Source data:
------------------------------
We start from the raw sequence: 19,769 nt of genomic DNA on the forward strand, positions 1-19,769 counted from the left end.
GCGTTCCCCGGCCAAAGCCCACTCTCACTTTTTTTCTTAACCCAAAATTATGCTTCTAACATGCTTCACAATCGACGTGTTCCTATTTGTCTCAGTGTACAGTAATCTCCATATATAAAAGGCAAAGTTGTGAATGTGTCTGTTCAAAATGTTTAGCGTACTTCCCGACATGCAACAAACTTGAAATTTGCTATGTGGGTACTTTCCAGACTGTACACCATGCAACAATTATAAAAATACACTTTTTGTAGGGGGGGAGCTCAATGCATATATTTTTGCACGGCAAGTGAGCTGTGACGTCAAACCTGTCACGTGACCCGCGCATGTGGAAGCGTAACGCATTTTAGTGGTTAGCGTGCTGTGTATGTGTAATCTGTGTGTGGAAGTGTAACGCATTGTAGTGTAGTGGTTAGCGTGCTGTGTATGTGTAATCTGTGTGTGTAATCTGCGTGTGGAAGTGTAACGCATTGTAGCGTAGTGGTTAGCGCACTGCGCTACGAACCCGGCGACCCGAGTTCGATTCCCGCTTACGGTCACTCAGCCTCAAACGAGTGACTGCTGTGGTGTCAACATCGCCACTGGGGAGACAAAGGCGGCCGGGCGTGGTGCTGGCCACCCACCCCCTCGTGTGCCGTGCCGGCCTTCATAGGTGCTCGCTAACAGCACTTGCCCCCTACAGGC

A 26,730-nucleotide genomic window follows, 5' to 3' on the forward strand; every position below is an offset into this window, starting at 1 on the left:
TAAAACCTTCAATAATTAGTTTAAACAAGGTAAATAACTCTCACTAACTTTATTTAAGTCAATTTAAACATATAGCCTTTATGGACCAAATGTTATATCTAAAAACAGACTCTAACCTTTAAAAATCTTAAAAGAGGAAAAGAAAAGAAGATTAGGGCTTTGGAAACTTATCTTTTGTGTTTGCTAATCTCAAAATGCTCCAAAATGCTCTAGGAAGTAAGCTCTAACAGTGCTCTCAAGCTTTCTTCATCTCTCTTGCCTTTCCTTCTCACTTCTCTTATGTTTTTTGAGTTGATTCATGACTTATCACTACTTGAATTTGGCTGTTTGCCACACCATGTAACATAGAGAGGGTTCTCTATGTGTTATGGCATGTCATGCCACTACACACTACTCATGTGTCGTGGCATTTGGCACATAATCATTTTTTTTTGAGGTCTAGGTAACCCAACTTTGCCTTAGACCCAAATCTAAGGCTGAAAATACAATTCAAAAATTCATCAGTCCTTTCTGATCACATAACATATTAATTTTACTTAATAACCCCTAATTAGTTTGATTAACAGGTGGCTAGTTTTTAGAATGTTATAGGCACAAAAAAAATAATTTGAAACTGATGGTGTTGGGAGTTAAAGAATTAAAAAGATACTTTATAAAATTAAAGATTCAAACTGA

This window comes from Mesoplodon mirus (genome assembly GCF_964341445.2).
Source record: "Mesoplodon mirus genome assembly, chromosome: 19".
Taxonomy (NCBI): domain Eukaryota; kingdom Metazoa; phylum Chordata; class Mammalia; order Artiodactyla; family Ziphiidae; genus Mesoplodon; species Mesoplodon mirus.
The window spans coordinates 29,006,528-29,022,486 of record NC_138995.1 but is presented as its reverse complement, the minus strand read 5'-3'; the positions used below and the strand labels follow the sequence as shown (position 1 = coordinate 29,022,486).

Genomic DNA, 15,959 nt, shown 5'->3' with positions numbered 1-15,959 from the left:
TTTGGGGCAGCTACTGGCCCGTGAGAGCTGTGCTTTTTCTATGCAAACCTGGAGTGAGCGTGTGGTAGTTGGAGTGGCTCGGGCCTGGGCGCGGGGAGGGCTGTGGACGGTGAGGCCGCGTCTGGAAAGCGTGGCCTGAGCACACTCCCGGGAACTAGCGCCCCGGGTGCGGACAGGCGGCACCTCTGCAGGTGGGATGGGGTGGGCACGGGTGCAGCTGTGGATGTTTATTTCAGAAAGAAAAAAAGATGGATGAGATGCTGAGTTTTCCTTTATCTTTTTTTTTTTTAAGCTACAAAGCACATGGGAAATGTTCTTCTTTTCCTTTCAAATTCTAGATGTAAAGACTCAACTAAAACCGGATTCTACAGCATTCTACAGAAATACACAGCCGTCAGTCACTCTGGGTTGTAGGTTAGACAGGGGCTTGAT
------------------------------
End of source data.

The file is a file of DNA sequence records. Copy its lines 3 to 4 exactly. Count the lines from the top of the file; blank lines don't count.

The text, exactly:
A 26,730-nucleotide genomic window follows, 5' to 3' on the forward strand; every position below is an offset into this window, starting at 1 on the left:
TAAAACCTTCAATAATTAGTTTAAACAAGGTAAATAACTCTCACTAACTTTATTTAAGTCAATTTAAACATATAGCCTTTATGGACCAAATGTTATATCTAAAAACAGACTCTAACCTTTAAAAATCTTAAAAGAGGAAAAGAAAAGAAGATTAGGGCTTTGGAAACTTATCTTTTGTGTTTGCTAATCTCAAAATGCTCCAAAATGCTCTAGGAAGTAAGCTCTAACAGTGCTCTCAAGCTTTCTTCATCTCTCTTGCCTTTCCTTCTCACTTCTCTTATGTTTTTTGAGTTGATTCATGACTTATCACTACTTGAATTTGGCTGTTTGCCACACCATGTAACATAGAGAGGGTTCTCTATGTGTTATGGCATGTCATGCCACTACACACTACTCATGTGTCGTGGCATTTGGCACATAATCATTTTTTTTTGAGGTCTAGGTAACCCAACTTTGCCTTAGACCCAAATCTAAGGCTGAAAATACAATTCAAAAATTCATCAGTCCTTTCTGATCACATAACATATTAATTTTACTTAATAACCCCTAATTAGTTTGATTAACAGGTGGCTAGTTTTTAGAATGTTATAGGCACAAAAAAAATAATTTGAAACTGATGGTGTTGGGAGTTAAAGAATTAAAAAGATACTTTATAAAATTAAAGATTCAAACTGA